Animated 'Gnomeo & Juliet' harvests star-crossed formula
February 11, 2011 10:00 AM
"Gnomeo & Juliet"
By Barbara Vancheri Pittsburgh Post-Gazette
Note to slacker students: "Gnomeo & Juliet" may borrow extensively from Shakespeare's tragedy, but, as you might expect with a G-rated movie about lovestruck animated gnomes, it changes the ending.
On the other hand, if you're a student of political science, it gets the whole red state-blue state rivalry quite right. Animosity blooms in the red and blue gardens owned by, respectively, Mr. Capulet and Miss Montague, on Verona Drive.
They live side by side and their gardens are alive with gewgaws: whirligigs, wishing well, lawn ball, pond, concrete fawn, bunnies, a fish concealing a hose in its mouth, a toilet tank housing a wisteria tree and a gaggle of gnomes who variously clutch a plastic red rose, fish all day and night, lean on a mushroom and garden shovel, or simply look oh-so-darn cute.
"Gnomeo & Juliet" follows the "Toy Story" formula: If toys can come to life when no one's looking, so can garden gnomes. The Reds and Blues engage in NASCAR-style lawn mower races on the sly, always taking care to freeze if any humans come close.
One day, Juliet (voice of Emily Blunt) asserts herself. "I can't stay tucked away on this pedestal all my life. I'm not delicate," she declares before embarking on a mission to snatch a beautiful orchid blooming within her sight.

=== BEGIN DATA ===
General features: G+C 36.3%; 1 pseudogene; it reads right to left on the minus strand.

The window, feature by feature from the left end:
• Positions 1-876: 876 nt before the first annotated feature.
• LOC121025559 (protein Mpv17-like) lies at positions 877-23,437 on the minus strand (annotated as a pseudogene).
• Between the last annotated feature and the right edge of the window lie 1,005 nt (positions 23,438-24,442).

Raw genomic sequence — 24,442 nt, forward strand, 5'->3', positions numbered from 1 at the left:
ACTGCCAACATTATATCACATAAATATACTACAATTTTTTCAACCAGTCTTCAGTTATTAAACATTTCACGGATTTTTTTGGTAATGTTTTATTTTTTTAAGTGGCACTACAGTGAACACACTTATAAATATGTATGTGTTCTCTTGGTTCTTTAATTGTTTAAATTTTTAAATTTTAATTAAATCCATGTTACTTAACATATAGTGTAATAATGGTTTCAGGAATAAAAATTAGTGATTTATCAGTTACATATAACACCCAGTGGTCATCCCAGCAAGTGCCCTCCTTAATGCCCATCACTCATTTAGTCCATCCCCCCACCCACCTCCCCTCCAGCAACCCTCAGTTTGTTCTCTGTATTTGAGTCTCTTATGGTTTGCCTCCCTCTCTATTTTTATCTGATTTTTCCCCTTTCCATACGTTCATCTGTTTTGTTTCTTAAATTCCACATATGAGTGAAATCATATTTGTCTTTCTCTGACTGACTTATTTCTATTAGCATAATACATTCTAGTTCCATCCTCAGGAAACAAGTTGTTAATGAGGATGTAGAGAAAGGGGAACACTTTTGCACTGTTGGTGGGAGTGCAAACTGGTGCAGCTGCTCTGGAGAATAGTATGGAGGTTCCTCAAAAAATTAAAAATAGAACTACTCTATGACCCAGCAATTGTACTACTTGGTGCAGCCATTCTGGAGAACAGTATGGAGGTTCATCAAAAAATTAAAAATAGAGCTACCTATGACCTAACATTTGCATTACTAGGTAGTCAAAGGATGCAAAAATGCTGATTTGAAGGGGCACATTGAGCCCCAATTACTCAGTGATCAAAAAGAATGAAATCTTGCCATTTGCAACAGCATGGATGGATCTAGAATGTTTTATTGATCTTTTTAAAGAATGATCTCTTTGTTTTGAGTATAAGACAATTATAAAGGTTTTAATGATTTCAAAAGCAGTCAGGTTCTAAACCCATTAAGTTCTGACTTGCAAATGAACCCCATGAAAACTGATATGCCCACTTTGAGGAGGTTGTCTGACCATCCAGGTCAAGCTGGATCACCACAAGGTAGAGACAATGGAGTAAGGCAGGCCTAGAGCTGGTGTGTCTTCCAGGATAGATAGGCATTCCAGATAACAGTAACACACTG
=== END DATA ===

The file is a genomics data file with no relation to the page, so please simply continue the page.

That is how the Red Juliet meets and is smitten with the Blue Gnomeo (voice of James McAvoy).
"Oh Gnomeo, oh Gnomeo. ... Why must you wear a blue hat?" she asks. "If dad finds you, he'll bury you under the patio," she warns him.
That doesn't deter these lovebirds who are befriended by a lonely pink plastic flamingo but find themselves in an escalating feud that has one minion vowing, "A gnome for a gnome ..."
Like those bursting yards, "Gnomeo & Juliet" has something for everyone, with Elton John songs, a back story for the flamingo, an appearance by The Bard and two dozen voices ranging from Michael Caine as Juliet's father and Maggie Smith as Gnomeo's mom to Dolly Parton as a gnome variation of herself and Hulk Hogan as the voice of a $10,000 lawn mower.
Although gnomes have their detractors, such as British church officials who consider them "unnatural creatures" that must be banned, they are more popular than ever. They figured into "The Full Monty" and a Travelocity campaign and are sprouting in tasteful Pittsburgh garden shops at this very moment.
Although "Gnomeo & Juliet" borrows Shakespearean themes and pop culture references, it skews much younger than other animated movies of late such as "Megamind" or even "Toy Story 3."
With a screenplay credited to seven writers, it's as busy as the twin yards on Verona Drive and not as funny as you might hope. Its love story almost gets lost in the fussing and feuding and deflowering of the gardens.
The 3-D here is unremarkable and darkens the picture slightly; unless money is no object, I wouldn't pay the extra to see it that way. Parting with money is such sweet sorrow, but this will do just fine on a wintry afternoon.
Movie editor Barbara Vancheri:
or 412-263-1632. Read her Mad About the Movies blog at post-gazette.com/movies. First Published February 11, 2011 5:00 AM